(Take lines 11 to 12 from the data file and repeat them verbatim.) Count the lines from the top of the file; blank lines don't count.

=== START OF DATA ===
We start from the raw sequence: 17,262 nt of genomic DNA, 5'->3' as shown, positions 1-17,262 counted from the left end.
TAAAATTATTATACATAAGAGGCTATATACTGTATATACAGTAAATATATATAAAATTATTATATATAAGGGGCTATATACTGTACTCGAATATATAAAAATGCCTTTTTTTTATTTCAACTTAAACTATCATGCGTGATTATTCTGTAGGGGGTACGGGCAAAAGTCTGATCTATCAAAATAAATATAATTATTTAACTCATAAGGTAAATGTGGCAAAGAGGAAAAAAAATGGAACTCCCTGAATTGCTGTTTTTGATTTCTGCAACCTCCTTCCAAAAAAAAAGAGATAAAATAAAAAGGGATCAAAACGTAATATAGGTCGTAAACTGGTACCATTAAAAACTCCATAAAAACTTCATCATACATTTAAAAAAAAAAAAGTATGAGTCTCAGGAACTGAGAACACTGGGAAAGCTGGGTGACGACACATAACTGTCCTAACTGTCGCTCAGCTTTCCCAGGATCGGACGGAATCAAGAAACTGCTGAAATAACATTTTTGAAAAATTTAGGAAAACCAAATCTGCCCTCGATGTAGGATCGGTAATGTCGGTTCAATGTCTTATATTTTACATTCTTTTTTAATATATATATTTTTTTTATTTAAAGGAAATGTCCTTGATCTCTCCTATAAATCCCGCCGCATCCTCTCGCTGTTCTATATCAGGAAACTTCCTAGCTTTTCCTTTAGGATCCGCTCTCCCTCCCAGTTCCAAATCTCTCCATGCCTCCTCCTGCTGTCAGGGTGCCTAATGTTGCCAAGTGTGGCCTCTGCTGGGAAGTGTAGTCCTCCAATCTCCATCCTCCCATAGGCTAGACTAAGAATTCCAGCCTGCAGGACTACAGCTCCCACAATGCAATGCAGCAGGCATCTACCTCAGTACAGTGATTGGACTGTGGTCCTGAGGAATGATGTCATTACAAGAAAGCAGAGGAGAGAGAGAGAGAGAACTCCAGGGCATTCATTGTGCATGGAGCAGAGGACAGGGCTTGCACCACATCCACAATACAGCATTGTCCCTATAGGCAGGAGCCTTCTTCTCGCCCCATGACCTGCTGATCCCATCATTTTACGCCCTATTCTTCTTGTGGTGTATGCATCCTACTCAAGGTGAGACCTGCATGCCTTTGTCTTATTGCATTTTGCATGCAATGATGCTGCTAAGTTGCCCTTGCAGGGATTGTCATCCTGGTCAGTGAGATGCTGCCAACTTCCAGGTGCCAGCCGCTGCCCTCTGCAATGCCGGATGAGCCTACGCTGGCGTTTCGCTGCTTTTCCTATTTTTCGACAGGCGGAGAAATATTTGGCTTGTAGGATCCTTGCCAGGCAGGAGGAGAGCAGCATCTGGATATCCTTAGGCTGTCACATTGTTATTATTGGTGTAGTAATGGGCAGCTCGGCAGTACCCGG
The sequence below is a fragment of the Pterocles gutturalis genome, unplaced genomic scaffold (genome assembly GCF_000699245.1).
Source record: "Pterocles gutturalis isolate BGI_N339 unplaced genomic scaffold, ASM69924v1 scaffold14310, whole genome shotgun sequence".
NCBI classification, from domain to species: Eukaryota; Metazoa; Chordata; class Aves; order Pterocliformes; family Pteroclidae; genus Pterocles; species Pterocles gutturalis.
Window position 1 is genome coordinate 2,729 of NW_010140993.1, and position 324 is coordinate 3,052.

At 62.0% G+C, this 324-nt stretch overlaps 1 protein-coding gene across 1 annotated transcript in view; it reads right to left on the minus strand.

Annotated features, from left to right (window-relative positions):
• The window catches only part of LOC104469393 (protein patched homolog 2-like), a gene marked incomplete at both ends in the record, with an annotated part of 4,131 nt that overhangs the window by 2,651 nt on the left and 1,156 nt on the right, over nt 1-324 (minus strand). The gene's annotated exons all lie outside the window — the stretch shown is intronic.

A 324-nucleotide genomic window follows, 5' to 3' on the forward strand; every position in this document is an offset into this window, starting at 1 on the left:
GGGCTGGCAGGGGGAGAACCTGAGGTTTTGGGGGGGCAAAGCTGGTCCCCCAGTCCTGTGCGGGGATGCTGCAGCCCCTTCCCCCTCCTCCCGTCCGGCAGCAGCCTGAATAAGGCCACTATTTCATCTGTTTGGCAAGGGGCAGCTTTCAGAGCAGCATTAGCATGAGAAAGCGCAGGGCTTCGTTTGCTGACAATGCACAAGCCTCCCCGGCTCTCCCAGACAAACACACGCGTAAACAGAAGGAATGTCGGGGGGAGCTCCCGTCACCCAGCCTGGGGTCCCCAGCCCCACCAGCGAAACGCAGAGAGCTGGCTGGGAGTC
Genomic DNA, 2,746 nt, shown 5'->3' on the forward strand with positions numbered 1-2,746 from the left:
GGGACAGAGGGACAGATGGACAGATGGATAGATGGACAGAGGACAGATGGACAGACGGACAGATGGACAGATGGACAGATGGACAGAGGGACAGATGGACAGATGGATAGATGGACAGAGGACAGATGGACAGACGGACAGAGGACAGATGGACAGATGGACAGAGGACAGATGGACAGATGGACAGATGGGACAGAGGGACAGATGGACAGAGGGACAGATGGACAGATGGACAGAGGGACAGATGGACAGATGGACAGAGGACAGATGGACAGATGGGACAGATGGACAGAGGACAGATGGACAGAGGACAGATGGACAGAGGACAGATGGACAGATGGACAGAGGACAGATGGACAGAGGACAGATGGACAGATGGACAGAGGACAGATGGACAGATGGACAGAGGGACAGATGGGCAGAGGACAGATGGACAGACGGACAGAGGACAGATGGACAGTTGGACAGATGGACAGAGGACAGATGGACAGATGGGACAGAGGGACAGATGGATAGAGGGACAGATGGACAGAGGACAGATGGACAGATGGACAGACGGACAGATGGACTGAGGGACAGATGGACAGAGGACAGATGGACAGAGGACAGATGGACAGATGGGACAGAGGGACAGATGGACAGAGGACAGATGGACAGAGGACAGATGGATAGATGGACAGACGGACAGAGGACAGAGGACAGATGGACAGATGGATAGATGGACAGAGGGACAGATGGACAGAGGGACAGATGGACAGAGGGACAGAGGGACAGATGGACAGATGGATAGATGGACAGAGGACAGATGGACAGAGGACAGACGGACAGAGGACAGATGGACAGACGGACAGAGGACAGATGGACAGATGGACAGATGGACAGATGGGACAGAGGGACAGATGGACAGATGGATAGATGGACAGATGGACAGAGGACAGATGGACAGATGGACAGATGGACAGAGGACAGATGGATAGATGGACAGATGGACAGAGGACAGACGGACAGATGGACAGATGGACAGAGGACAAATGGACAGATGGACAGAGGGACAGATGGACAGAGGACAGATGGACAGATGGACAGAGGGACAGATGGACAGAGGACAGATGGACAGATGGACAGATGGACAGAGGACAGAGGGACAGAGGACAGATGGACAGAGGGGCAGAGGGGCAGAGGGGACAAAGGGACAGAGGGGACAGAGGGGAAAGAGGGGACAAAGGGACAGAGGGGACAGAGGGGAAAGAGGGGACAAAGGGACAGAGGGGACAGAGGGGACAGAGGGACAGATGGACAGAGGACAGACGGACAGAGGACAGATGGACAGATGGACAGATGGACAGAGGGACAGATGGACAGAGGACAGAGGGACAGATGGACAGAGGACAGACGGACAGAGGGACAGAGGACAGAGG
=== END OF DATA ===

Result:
GGGCTGGCAGGGGGAGAACCTGAGGTTTTGGGGGGGCAAAGCTGGTCCCCCAGTCCTGTGCGGGGATGCTGCAGCCCCTTCCCCCTCCTCCCGTCCGGCAGCAGCCTGAATAAGGCCACTATTTCATCTGTTTGGCAAGGGGCAGCTTTCAGAGCAGCATTAGCATGAGAAAGCGCAGGGCTTCGTTTGCTGACAATGCACAAGCCTCCCCGGCTCTCCCAGACAAACACACGCGTAAACAGAAGGAATGTCGGGGGGAGCTCCCGTCACCCAGCCTGGGGTCCCCAGCCCCACCAGCGAAACGCAGAGAGCTGGCTGGGAGTC
Genomic DNA, 2,746 nt, shown 5'->3' on the forward strand with positions numbered 1-2,746 from the left: